There are two camps. In one, you have firms whose employees and clients tend to be young and/or tech-savvy, so they want to do business leveraging the latest communications tools and feel comfortable doing so.
These firms have begun to implement compliance resources that safely capture, store and supervise tools like WhatsApp, WeChat, Instagram and YouTube – and, notably, quickly deployed collaborative technology like Slack and Microsoft Teams internally. For them, the pandemic merely hastened the adoption of technologies that they would have been embraced anyway.
In the other camp, you have the laggards who were forced to adopt these tools because they needed an immediate replacement for face-to-face meetings. In many of these instances, the staff and advisors were less tech-savvy and have faced a steeper learning curve in adjusting to the digital-centric realities of today’s workplace.
However, for both groups, the hurdles going forward will be the same: To keep up with the quickening pace of innovation and effectively monitor the prohibited tools for a regulated firm.
WSR: What are the most significant potential regulatory challenges between now and the end of next year that will have significant implications for digital communications compliance?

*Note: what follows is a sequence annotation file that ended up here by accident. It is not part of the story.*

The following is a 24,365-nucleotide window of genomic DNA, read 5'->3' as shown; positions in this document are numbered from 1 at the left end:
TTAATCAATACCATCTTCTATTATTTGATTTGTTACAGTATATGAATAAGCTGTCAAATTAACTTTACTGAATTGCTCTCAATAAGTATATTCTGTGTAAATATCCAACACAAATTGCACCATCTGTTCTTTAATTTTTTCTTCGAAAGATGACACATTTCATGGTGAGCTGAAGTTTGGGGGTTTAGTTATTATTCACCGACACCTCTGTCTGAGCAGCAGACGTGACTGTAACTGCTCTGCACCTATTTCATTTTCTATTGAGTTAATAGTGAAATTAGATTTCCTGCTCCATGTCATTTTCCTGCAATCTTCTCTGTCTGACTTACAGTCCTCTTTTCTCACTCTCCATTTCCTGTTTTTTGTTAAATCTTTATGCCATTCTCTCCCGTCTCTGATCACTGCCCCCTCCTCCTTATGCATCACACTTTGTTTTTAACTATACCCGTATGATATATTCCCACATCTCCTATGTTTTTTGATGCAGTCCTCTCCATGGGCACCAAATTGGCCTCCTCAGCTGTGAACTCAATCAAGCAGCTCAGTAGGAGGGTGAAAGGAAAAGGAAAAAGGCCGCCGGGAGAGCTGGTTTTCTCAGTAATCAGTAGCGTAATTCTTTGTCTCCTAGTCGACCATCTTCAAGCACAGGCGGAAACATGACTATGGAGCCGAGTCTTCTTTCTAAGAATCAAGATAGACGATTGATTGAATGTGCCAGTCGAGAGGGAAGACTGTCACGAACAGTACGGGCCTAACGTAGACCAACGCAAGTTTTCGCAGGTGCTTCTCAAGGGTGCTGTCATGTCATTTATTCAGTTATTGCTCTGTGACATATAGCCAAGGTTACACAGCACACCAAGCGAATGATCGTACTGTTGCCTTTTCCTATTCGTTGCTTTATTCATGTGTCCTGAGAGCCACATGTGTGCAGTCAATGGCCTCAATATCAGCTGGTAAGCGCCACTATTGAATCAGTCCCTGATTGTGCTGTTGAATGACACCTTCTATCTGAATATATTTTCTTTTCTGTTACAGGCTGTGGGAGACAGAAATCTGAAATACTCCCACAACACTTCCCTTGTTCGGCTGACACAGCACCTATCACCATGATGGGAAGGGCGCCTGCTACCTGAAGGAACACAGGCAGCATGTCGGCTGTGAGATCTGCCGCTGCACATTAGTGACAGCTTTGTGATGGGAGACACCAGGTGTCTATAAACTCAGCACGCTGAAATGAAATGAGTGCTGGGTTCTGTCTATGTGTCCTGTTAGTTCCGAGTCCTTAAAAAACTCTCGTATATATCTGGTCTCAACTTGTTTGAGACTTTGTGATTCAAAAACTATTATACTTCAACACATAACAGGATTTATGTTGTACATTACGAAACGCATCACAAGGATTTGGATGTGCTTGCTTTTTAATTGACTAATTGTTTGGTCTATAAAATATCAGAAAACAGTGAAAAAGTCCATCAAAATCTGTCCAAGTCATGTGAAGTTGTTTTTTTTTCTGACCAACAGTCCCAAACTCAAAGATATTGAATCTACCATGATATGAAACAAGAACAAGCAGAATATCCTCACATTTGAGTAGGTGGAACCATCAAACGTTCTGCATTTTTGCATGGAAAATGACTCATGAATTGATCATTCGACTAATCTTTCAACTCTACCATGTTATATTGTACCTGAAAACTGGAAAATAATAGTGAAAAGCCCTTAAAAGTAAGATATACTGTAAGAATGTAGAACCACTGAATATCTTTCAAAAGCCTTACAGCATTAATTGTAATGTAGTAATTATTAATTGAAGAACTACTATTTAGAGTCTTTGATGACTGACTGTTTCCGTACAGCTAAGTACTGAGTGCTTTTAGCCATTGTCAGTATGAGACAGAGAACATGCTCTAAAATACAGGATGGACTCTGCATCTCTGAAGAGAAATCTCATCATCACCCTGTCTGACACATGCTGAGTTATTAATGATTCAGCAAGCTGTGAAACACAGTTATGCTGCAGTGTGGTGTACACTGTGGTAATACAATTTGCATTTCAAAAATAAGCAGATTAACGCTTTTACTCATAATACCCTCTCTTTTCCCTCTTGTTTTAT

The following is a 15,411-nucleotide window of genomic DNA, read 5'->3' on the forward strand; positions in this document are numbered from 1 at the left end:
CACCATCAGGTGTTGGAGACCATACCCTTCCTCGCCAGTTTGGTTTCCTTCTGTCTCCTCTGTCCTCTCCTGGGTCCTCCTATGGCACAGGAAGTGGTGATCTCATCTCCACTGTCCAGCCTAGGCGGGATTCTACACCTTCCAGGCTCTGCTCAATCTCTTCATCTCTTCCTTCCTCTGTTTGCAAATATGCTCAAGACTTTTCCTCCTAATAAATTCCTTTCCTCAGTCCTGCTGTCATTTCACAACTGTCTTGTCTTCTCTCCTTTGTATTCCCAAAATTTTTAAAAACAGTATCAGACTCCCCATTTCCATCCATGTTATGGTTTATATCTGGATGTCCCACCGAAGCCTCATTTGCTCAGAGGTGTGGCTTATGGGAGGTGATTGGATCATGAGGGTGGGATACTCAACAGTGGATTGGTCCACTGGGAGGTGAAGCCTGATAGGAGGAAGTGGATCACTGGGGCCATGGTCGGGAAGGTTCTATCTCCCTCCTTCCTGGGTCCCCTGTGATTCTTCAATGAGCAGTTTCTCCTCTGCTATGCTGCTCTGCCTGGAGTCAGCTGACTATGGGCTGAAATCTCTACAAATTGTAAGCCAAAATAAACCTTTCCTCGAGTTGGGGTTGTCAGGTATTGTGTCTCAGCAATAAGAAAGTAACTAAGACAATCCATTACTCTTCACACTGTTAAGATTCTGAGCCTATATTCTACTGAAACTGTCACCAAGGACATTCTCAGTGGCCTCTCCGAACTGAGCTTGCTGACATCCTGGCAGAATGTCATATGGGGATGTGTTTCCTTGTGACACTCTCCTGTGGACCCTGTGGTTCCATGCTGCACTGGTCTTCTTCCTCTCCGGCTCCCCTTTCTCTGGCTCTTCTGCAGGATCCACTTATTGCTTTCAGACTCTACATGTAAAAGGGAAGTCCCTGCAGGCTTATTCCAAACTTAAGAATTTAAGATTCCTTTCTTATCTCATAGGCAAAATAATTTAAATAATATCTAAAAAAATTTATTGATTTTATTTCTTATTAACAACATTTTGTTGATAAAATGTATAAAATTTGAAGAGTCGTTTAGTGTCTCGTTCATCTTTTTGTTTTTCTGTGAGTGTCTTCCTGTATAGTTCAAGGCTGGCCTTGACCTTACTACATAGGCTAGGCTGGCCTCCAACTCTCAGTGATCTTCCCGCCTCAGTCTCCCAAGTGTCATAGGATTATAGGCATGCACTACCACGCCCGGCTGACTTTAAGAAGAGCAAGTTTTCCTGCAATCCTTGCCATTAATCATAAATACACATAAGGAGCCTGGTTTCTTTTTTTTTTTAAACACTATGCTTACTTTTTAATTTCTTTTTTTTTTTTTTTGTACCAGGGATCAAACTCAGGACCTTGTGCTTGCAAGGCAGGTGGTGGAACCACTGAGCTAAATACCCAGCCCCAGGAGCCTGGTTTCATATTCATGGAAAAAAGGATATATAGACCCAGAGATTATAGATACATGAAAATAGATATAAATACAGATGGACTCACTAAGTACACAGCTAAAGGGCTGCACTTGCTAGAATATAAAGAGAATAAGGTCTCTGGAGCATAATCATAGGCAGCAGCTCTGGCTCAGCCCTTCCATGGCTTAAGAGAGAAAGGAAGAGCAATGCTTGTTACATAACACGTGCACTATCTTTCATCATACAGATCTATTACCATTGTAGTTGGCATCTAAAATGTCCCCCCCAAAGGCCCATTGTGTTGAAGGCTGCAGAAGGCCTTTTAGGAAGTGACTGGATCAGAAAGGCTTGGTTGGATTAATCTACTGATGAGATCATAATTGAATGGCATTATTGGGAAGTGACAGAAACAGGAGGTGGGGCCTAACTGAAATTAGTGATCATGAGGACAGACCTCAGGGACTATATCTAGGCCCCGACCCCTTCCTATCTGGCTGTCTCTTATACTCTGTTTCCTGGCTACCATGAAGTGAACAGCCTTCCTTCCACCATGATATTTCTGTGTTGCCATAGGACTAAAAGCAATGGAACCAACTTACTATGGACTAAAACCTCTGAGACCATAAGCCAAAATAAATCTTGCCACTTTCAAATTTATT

The biggest challenge stems from the fact that the current regulations governing the use of digital communications record-keeping requirements are decades old, having been put in place when offices relied on paper correspondence and, to a much lesser extent, email.
The SEC itself has called this out as an issue. Since regulations lag today’s technology, firms cannot wait for explicit regulatory guidance regarding the use of specific tools, nor can they stand by for a clear marker regarding features such as video recordings or whiteboards.
Firms, therefore, need to develop internal policies based on information governance best practices, not on definitive regulations.
WSR: Given the exponential growth of digital messages and content, how do you see the broader digital communications compliance landscape evolving?
The growth in volume and variety of digital communications since the beginning of the pandemic has led firms to conclude three things. One is that they cannot, in any scalable way, manage individual content sources through their own siloed repositories.
Secondly, the ability to move large datasets to other locations required for supervisory review or e-discovery is no longer feasible, so more firms will need to look for additional processing capabilities to be embedded within content repositories themselves.
Third, many firms are hitting the limits of manual, human-centric review of policies and lexicons when looking for information risks, which has led many to invest in machine learning and natural language processing to find the threats hiding within disparate data haystacks.
Michael Madden, Contributing Editor & Research Analyst, can be reached at email@example.com